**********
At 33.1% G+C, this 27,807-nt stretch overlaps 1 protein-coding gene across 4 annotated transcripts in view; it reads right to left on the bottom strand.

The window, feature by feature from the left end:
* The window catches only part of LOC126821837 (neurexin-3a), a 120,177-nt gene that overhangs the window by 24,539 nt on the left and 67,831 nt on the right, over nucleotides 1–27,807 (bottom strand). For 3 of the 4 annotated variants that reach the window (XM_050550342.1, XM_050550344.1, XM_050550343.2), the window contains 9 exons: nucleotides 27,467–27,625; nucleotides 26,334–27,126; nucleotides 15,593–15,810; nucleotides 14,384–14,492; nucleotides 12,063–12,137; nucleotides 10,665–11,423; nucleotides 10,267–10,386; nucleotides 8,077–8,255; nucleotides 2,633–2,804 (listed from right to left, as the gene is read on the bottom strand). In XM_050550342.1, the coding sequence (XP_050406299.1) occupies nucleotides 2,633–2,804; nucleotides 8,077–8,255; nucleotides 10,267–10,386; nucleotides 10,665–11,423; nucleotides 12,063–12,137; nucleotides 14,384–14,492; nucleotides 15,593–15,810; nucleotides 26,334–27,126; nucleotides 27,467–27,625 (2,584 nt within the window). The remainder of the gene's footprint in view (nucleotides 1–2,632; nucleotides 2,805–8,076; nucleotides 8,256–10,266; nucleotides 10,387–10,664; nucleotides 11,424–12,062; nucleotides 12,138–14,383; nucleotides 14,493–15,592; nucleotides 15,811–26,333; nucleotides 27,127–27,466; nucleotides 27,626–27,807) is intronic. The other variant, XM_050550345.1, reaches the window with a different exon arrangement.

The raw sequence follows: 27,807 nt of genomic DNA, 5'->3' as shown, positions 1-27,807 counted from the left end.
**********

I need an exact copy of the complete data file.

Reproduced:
At 33.1% G+C, this 27,807-nt stretch overlaps 1 protein-coding gene across 4 annotated transcripts in view; it reads right to left on the bottom strand.

The window, feature by feature from the left end:
* The window catches only part of LOC126821837 (neurexin-3a), a 120,177-nt gene that overhangs the window by 24,539 nt on the left and 67,831 nt on the right, over nucleotides 1–27,807 (bottom strand). For 3 of the 4 annotated variants that reach the window (XM_050550342.1, XM_050550344.1, XM_050550343.2), the window contains 9 exons: nucleotides 27,467–27,625; nucleotides 26,334–27,126; nucleotides 15,593–15,810; nucleotides 14,384–14,492; nucleotides 12,063–12,137; nucleotides 10,665–11,423; nucleotides 10,267–10,386; nucleotides 8,077–8,255; nucleotides 2,633–2,804 (listed from right to left, as the gene is read on the bottom strand). In XM_050550342.1, the coding sequence (XP_050406299.1) occupies nucleotides 2,633–2,804; nucleotides 8,077–8,255; nucleotides 10,267–10,386; nucleotides 10,665–11,423; nucleotides 12,063–12,137; nucleotides 14,384–14,492; nucleotides 15,593–15,810; nucleotides 26,334–27,126; nucleotides 27,467–27,625 (2,584 nt within the window). The remainder of the gene's footprint in view (nucleotides 1–2,632; nucleotides 2,805–8,076; nucleotides 8,256–10,266; nucleotides 10,387–10,664; nucleotides 11,424–12,062; nucleotides 12,138–14,383; nucleotides 14,493–15,592; nucleotides 15,811–26,333; nucleotides 27,127–27,466; nucleotides 27,626–27,807) is intronic. The other variant, XM_050550345.1, reaches the window with a different exon arrangement.

The raw sequence follows: 27,807 nt of genomic DNA, 5'->3' as shown, positions 1-27,807 counted from the left end.